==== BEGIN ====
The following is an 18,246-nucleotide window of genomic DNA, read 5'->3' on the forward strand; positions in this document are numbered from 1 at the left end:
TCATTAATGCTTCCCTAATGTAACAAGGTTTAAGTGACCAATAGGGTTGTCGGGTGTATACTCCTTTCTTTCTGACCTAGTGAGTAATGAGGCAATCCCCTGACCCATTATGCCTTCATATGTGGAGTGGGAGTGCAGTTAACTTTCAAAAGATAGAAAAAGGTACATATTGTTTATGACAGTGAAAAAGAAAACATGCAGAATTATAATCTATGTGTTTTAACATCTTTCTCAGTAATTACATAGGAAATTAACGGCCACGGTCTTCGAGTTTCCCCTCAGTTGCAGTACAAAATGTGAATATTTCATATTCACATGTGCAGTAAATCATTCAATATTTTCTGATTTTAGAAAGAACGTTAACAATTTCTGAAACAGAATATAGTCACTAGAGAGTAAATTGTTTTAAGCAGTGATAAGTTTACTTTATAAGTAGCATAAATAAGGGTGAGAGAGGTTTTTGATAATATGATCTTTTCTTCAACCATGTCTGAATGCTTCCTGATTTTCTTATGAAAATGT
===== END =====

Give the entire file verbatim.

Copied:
The following is an 18,246-nucleotide window of genomic DNA, read 5'->3' on the forward strand; positions in this document are numbered from 1 at the left end:
TCATTAATGCTTCCCTAATGTAACAAGGTTTAAGTGACCAATAGGGTTGTCGGGTGTATACTCCTTTCTTTCTGACCTAGTGAGTAATGAGGCAATCCCCTGACCCATTATGCCTTCATATGTGGAGTGGGAGTGCAGTTAACTTTCAAAAGATAGAAAAAGGTACATATTGTTTATGACAGTGAAAAAGAAAACATGCAGAATTATAATCTATGTGTTTTAACATCTTTCTCAGTAATTACATAGGAAATTAACGGCCACGGTCTTCGAGTTTCCCCTCAGTTGCAGTACAAAATGTGAATATTTCATATTCACATGTGCAGTAAATCATTCAATATTTTCTGATTTTAGAAAGAACGTTAACAATTTCTGAAACAGAATATAGTCACTAGAGAGTAAATTGTTTTAAGCAGTGATAAGTTTACTTTATAAGTAGCATAAATAAGGGTGAGAGAGGTTTTTGATAATATGATCTTTTCTTCAACCATGTCTGAATGCTTCCTGATTTTCTTATGAAAATGT